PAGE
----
Indeed behind the scenes, the quartet comprising Lorenzo Esposito Fornasari (vocals, piano, electronics), Eraldo Bernocchi (guitar, electronics), Balazs Pandi (drums) and Colin Edwin (Porcupine Tree – bass) have been undergoing a metamorphosis, changing the dynamics and channellng their talents to create this new recording.
Mutations was recorded by Daniel Sandor at Metropol Studio in Budapest, produced and mixed by Eraldo Bernocchi and Lorenzo Esposito Fornasari at The Place in Tuscany and mastered by Michael Fossenkemper at Turtletone Studio – NYC. Obake will be touring from October 2014 onward.
On their recent South West US trek, Tucson-based sludge metal band, Godhunter and Oakland’s cinematic doom outfit, Secrets of the Sky, were selling a limited-to-100 copies, tour-only, cassette-edition of a new split release between both acts. On this combined effort, entitled GH/0ST:S, both bands supply brand new material, showcasing even further experimentation into each of their respective crafts, with forty minutes of material, including a crushing new opus from each band, as well as a haunting, thematic accompaniment bearing the ghosts theme.
Through a joint effort between Battleground Records and THE COMPOUND, GH/0ST:S will see a vinyl release on September 9th via a deluxe LP version. This will include an 180-gram black/white vinyl swirl edition — limited to three-hundred copies, each including a digital download coupon.
With respect to previous material by the two bands:
- Released in February 2014, then issued in a deluxe vinyl edition in May, the fifty-minute dust storm of sludge metal intensity Godhunter’s debut LP City Of Dust delivers is the most concise, diverse, and infectious hymns from the politically-motivated outfit to date. Through a brutally honest outcry the album boasts thought-provoking, thematic tirades against the governments/parties responsible for a wide array of vital societal issues. Released through a union of Earsplit’s label, The Compound, and GODHUNTER’s Battleground Records, City Of Dust is available in a deluxe 180-gram clear vinyl with rose splatter, poly-bagged with a black poly-lined sleeve and full-color 12”x24” lyric/liner sheet, as well as eco-friendly digipak. The album was featured on Sonic Attack 37.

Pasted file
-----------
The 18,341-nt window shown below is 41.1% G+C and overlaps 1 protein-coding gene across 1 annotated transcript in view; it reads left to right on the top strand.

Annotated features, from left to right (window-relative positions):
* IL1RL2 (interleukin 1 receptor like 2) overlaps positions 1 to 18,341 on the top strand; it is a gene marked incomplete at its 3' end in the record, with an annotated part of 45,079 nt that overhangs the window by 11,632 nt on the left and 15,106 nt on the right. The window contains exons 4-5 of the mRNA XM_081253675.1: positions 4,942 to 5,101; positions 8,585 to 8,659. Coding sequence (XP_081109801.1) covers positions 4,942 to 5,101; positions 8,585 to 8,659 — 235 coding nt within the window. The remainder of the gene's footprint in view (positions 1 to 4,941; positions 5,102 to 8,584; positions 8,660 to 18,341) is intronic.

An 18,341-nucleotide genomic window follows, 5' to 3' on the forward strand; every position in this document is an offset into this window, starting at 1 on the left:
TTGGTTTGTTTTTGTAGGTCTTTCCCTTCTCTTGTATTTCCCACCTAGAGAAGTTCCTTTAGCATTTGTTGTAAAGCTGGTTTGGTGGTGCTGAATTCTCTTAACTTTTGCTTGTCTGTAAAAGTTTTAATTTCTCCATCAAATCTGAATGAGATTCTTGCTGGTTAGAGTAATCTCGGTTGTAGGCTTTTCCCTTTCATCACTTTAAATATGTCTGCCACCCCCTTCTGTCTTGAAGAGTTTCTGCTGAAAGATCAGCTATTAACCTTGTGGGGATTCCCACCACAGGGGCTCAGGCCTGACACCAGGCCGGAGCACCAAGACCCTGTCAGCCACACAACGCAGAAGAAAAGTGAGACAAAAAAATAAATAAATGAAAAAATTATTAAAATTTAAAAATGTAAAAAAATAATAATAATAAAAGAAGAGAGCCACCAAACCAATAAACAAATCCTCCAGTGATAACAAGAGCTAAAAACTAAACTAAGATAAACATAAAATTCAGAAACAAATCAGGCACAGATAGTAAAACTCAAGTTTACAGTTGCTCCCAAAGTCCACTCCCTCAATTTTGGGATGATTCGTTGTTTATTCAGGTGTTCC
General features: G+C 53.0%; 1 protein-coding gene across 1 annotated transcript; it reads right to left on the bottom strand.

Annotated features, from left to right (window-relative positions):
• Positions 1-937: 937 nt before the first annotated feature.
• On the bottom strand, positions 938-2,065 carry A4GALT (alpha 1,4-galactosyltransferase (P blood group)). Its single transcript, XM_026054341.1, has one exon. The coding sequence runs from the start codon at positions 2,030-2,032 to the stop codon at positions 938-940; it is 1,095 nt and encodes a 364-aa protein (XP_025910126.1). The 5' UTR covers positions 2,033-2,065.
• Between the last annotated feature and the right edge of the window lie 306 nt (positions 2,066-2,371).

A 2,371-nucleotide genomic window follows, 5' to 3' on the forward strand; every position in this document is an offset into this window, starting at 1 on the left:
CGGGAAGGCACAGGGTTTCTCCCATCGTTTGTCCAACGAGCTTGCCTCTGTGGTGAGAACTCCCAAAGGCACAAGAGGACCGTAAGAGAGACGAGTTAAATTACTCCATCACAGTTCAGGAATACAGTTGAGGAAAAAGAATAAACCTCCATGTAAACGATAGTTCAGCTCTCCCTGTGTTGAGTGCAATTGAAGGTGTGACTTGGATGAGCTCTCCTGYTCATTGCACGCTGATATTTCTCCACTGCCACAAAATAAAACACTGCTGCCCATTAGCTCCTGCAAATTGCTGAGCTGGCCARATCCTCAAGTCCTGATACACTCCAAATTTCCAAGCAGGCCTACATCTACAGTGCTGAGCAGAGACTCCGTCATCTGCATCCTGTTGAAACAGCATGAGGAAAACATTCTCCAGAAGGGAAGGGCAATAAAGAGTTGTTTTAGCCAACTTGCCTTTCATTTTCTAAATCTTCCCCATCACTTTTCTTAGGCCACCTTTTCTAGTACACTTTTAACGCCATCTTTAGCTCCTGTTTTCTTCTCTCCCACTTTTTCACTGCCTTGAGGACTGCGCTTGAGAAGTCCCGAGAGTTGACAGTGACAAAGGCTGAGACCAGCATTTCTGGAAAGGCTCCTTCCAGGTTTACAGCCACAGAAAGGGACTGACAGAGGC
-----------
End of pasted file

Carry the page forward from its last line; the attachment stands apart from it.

- Italian label, Kolony Records, released Secret of the Sky’s debut full-length, To Sail Black Waters, in October 2013, fusing progressive elements into their crushing doom metal approach. Three of the band’s six members each contribute with multiple instruments, layering synth/keys, violins and an array of vocal styles atop the crushing rhythm section and massive triple guitar attack, resulting in a dense and stunning forty-one minute opus recorded at Trident Studios with engineer/producer Juan Urteaga (Testament, Machine Head, Cattle Decapitation). The album appeared on many best of 2013 lists.